Changing muscle function with sustained glial derived neurotrophic factor treatment of rabbit extraocular muscle

Krysta R. Fitzpatrick, Anja Cucak, Linda K. McLoon

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1 Scopus citations

Abstract

Recent microarray and RNAseq experiments provided evidence that glial derived neurotrophic factor (GDNF) levels were decreased in extraocular muscles from human strabismic subjects compared to age-matched controls. We assessed the effect of sustained GDNF treatment of the superior rectus muscles of rabbits on their physiological and morphological characteristics, and these were compared to naïve control muscles. Superior rectus muscles of rabbits were implanted with a sustained release pellet of GDNF to deliver 2μg/day, with the contralateral side receiving a placebo pellet. After one month, the muscles were assessed using in vitro physiological methods. The muscles were examined histologically for alteration in fiber size, myosin expression patterns, neuromuscular junction size, and stem cell numbers and compared to age-matched naïve control muscles. GDNF resulted in decreased force generation, which was also seen on the untreated contralateral superior rectus muscles. Muscle relaxation times were increased in the GDNF treated muscles. Myo-fiber mean cross-sectional areas were increased after the GDNF treatment, but there was a compensatory increase in expression of developmental, neonatal, and slow tonic myosin heavy chain isoforms. In addition, in the GDNF treated muscles there was a large increase in Pitx2-positive myogenic precursor cells. One month of GDNF resulted in significant extraocular muscle adaptation. These changes are interesting relative to the decreased levels of GDNF in the muscles from subjects with strabismus and preliminary data in infant nonhuman primates where sustained GDNF treatment produced a strabismus. These data support the view that GDNF has the potential for improving eye alignment in subjects with strabismus.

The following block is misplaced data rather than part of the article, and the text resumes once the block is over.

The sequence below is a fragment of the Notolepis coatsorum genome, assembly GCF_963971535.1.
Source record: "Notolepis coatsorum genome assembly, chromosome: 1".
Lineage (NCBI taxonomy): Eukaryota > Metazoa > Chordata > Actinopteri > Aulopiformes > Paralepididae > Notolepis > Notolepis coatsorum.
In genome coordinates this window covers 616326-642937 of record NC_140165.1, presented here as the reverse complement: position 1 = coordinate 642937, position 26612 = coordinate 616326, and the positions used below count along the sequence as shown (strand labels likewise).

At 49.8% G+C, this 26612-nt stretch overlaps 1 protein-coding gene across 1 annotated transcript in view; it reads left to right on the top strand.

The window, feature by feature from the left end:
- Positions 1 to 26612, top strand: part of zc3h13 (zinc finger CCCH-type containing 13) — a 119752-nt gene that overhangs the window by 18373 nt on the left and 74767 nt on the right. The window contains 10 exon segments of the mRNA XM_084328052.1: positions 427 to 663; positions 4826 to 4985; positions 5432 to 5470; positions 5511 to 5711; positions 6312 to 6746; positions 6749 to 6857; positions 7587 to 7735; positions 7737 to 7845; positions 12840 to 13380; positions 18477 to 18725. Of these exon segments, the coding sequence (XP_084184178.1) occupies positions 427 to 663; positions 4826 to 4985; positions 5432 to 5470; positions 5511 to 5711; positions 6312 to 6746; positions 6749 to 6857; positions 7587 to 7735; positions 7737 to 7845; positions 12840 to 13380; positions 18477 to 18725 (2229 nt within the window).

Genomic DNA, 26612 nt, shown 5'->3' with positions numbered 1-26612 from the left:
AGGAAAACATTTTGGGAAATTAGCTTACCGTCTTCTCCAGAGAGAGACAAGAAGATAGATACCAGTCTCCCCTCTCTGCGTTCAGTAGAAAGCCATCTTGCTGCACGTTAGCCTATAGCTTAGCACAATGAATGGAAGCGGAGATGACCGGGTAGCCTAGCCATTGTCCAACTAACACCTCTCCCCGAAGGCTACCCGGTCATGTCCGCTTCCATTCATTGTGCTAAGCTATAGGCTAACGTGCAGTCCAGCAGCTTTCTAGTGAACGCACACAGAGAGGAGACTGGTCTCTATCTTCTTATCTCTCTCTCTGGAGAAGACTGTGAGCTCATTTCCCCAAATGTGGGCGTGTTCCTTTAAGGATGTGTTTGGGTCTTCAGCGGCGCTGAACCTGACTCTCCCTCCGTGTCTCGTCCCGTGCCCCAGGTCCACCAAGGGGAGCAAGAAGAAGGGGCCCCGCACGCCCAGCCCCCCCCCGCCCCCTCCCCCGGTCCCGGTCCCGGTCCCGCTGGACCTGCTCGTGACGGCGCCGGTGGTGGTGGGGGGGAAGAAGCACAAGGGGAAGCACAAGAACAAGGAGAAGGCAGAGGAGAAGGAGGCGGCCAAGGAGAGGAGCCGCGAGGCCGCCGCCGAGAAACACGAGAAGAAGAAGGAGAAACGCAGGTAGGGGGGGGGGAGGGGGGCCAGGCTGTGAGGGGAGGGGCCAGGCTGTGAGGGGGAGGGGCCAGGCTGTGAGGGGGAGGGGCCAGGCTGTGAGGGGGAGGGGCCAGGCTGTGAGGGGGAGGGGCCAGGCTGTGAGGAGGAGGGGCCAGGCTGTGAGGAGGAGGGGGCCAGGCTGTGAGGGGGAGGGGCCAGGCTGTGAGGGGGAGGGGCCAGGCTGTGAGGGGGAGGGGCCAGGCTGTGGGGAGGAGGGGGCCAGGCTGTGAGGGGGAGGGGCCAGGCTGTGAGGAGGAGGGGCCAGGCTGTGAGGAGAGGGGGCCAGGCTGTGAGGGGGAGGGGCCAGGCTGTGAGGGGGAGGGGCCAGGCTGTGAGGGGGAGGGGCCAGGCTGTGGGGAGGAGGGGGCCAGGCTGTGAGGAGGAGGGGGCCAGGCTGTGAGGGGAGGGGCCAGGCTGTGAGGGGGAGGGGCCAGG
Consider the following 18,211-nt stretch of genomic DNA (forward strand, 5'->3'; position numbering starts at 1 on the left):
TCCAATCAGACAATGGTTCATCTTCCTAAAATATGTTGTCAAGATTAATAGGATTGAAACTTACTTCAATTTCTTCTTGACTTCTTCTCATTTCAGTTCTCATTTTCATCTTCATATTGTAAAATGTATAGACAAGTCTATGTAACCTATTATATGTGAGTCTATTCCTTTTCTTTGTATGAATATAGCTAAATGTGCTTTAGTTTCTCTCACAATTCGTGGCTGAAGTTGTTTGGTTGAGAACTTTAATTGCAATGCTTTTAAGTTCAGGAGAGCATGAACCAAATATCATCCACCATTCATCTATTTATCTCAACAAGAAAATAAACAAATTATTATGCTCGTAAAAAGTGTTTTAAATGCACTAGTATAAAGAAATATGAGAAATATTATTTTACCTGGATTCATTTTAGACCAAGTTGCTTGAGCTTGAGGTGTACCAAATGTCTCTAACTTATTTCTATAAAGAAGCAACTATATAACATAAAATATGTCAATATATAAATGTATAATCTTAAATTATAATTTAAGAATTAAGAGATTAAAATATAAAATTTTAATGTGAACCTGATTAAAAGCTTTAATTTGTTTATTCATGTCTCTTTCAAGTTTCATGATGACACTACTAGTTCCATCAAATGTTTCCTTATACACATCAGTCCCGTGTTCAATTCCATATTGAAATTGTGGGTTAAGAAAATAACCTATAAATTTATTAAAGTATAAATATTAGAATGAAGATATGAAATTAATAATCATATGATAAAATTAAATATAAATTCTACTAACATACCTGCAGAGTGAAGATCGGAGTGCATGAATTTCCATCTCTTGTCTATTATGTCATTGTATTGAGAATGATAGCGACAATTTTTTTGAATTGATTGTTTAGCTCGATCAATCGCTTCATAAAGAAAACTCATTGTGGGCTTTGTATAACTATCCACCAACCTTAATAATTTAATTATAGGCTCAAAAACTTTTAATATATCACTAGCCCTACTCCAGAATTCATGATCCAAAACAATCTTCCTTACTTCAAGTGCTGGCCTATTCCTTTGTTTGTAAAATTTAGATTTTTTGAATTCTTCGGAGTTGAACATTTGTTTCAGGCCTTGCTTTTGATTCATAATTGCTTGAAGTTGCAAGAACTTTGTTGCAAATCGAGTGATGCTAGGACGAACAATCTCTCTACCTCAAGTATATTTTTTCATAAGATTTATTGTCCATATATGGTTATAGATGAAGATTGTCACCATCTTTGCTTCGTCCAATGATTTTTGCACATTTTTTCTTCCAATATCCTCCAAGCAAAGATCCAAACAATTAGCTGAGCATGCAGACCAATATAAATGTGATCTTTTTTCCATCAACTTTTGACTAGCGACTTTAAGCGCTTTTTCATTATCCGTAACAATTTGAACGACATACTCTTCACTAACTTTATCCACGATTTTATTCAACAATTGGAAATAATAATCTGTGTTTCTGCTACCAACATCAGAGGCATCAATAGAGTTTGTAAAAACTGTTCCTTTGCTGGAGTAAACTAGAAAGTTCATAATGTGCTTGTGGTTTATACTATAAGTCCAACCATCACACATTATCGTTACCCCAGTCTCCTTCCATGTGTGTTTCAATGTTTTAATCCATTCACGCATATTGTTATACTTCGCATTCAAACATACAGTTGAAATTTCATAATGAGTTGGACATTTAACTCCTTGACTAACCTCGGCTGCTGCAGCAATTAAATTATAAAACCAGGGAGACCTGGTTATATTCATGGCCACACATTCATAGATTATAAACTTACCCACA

Original languageEnglish (US)
Article numbere0202861
JournalPloS one
Volume13
Issue number8
DOIs
StatePublished - Aug 2018

Bibliographical note

Funding Information:
This work was funded by NIH R01EY15313 (LKM) and NIH P30 EY11375 from the National Eye Institute, the Minnesota Lions Foundation, and an unrestricted grant to the Department of Ophthalmology and Visual Neurosciences from Research to Prevent Blindness, Inc. The funder did not play any role in the study design, data collection and analysis, decision to publish, or preparation of the manuscript.

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